“We were just sick of the whitewashing,” says Assembly Member and Asian Pacific Islander Legislative Caucus Chair Rob Bonta, the first Filipino American State Legislator in California history who joined nine other speakers at William Morris Endeavor ‘s Beverly Hills headquarters on Tuesday morning for a press conference touting the new legislation, which was signed by Governor Jerry Brown on June 27.
Brown signed the State Bill 871 legislation extending California’s film and TV incentives to 2025. The tax credit program will continue to provide a total of $330 million in tax credits per year to eligible productions, with increased diversity efforts but little economic change from the existing scheme, which was set to expire in 2020. The new legislation is the third iteration of the state’s film and TV tax credits and it promotes diversity in the industry, provides more opportunities for underserved communities, and aims to strengthen sexual harassment policies.
Of the diversity in the industry provision, it addresses diversity in above-the-line (actors, writers, directors, producers) jobs by providing for a voluntary survey of employees and the disclosure of programs and initiatives to increase the representations of minorities and women. The API caucus, which at twelve members is the largest it has ever been, stood firm as a voting bloc in demanding the addition of the diversity provisions, which most notably involve requiring applicants to report the diversity of their workforce, including the key above-the-line positions.
The lack of such programs doesn’t immediately disqualify applicants, but as bill co-architect Ian Calderon (D-57th District), an application that doesn’t mention diversity initiatives “doesn’t look very good.”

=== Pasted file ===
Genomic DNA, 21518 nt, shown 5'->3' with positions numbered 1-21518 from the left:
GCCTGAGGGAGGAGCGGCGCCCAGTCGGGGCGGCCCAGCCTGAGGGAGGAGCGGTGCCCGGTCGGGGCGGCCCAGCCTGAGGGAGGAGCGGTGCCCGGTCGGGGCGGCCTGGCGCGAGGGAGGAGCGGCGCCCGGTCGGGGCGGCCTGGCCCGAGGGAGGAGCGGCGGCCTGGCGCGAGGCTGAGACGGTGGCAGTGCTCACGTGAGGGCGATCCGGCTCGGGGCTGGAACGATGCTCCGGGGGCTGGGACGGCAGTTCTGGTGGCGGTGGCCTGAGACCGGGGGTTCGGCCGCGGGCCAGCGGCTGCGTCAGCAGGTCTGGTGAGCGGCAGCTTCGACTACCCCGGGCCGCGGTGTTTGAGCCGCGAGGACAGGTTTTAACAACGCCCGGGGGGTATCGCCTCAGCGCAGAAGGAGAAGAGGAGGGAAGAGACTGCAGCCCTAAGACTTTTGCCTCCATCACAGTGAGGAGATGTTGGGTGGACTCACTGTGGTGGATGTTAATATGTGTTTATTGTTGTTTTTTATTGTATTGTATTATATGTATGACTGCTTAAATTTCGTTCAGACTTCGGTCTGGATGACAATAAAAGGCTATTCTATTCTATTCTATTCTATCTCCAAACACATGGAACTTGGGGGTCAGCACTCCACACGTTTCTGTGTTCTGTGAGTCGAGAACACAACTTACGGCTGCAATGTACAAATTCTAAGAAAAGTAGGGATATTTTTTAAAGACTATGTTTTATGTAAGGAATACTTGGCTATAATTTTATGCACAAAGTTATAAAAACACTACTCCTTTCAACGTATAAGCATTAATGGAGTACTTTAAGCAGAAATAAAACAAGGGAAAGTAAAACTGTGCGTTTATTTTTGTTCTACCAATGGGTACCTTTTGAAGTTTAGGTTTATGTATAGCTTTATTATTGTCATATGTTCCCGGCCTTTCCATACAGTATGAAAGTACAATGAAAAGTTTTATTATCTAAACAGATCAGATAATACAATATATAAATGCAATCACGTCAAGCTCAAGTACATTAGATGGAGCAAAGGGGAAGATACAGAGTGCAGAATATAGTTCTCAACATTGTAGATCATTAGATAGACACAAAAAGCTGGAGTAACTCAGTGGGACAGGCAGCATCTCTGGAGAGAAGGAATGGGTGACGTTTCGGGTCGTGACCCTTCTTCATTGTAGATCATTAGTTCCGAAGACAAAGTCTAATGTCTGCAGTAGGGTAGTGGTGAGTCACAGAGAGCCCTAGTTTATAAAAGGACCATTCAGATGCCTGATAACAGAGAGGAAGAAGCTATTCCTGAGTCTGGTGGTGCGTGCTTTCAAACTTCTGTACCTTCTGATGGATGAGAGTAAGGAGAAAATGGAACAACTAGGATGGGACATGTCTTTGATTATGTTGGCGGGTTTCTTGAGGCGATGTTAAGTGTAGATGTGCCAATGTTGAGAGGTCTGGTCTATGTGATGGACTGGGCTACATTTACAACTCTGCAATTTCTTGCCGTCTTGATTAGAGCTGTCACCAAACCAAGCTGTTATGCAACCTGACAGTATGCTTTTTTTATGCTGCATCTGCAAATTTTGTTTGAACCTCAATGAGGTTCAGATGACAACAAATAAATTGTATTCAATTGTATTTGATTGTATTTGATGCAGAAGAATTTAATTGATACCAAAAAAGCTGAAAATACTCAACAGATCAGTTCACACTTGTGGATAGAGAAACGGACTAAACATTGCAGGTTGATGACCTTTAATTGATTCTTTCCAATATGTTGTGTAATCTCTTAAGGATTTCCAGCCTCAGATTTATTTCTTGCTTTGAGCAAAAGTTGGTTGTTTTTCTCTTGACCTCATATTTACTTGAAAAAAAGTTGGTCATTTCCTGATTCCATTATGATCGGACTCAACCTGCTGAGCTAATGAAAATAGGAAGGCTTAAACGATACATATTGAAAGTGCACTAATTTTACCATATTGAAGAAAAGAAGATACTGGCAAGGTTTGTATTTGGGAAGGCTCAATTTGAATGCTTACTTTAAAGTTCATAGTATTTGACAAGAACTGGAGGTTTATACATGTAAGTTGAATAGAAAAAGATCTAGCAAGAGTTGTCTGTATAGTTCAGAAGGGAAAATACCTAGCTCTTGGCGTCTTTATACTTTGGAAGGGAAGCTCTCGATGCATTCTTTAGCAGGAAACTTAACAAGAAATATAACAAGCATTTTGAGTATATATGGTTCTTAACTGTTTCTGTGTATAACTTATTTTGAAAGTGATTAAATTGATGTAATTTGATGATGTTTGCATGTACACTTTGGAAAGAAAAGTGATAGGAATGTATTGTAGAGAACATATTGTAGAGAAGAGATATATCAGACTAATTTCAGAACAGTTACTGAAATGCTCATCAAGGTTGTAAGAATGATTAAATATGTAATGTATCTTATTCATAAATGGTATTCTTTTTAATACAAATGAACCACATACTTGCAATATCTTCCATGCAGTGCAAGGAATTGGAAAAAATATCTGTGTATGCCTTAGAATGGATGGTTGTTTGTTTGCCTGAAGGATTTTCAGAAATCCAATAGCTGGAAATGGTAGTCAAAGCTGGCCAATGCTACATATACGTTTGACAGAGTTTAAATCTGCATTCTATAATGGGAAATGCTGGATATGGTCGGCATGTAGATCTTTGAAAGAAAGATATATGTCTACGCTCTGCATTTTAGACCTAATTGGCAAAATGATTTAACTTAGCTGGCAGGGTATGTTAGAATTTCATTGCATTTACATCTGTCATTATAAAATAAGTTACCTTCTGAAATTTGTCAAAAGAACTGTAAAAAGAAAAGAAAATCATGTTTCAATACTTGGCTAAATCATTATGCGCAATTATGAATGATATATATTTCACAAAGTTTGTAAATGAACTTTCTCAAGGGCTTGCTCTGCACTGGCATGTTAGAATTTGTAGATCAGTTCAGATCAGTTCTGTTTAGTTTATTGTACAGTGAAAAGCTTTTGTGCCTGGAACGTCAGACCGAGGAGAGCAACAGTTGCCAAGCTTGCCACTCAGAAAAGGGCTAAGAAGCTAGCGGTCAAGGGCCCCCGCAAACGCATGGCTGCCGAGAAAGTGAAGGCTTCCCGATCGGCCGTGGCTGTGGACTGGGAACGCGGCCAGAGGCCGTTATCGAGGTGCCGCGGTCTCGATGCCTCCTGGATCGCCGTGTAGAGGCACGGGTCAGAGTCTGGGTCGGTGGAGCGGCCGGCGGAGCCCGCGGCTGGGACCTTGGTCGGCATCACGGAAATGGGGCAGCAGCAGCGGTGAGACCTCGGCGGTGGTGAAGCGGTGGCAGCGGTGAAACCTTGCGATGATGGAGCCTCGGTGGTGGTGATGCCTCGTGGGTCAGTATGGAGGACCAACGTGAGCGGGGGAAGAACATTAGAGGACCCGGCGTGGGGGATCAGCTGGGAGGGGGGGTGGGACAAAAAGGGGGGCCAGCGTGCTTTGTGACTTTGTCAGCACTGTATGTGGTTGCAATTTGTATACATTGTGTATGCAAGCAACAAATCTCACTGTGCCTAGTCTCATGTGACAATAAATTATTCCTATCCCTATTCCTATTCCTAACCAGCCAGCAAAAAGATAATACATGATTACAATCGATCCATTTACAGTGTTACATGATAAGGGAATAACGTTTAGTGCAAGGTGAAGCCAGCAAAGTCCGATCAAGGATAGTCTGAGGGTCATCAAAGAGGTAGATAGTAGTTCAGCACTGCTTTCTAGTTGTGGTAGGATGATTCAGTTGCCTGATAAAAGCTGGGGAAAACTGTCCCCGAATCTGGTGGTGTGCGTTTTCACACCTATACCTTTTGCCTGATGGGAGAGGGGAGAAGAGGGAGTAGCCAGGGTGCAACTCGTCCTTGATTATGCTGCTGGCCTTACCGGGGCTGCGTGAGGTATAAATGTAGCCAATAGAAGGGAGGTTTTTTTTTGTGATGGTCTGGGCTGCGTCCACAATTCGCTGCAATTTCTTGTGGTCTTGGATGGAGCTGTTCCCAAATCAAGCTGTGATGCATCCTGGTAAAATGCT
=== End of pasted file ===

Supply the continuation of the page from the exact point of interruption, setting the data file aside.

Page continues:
“By including reporting on diversity above the line, this bill creates accountability,” said Stacy L. Smith, founding director of USC’s Annenberg Inclusion Initiative, in her remarks at the event. “content creators have to tabulate their own scores on inclusion, and creating this awareness opens up a space for people to make intentional choices in who is hired, and it forces filmmakers to recognize when they have not made choices toward inclusion.”
Bonta and his legislative team have taken a big, historical step in their push for diversity, authenticity, and breaking the status quo in Hollywood. “When something has never been done before, there’s no blueprint or model for how to do it and people think if it’s never been done, it’s impossible.”
Inclusion in entertainment has long been a pet cause for the San Francisco legislator, but he can point to an incident in the not-so-distant past as a formative moment — Feb. 28, 2016 — that galvanized his latest efforts. “I was at the hospital, my wife was in labor, and the television was on,” Bonta says. “It was the Oscars, and the host [Chris Rock] brought onto the stage three little Asian kids and proceeded to make fun of them. I was watching this and thinking about the future of my son. Is he going to be the butt of jokes, and what do we have to do to change that?”
“Inspiring and powerful gathering of film industry and leg leaders celebrating API Legislature Caucus’ victory adding diversity and inclusionary elements to California Film Tax Credit both on screen and in other positions like writing, producing and directing!” says Bonta.
In 2012, Robert Bonta was elected as a member in the Legislative Assembly for his district in California. “In the past, many Filipino legislators ran and failed. And for decades there had never been a Filipino state legislator (in a state where Filipinos are the largest subgroup.)”
“This is just the start. We have an on-going intent to promote more diversity and fix whitewashing. Most roles should be available for any ethnicity, but when there is a specific ethnic requirement, those roles should be given to one who fits that ethnic group.” He explained further, “that authentic, nuanced, true, powerful story of Asian Americans can be told only by Asian Americans: By those who have that spiritual and cultural connection.”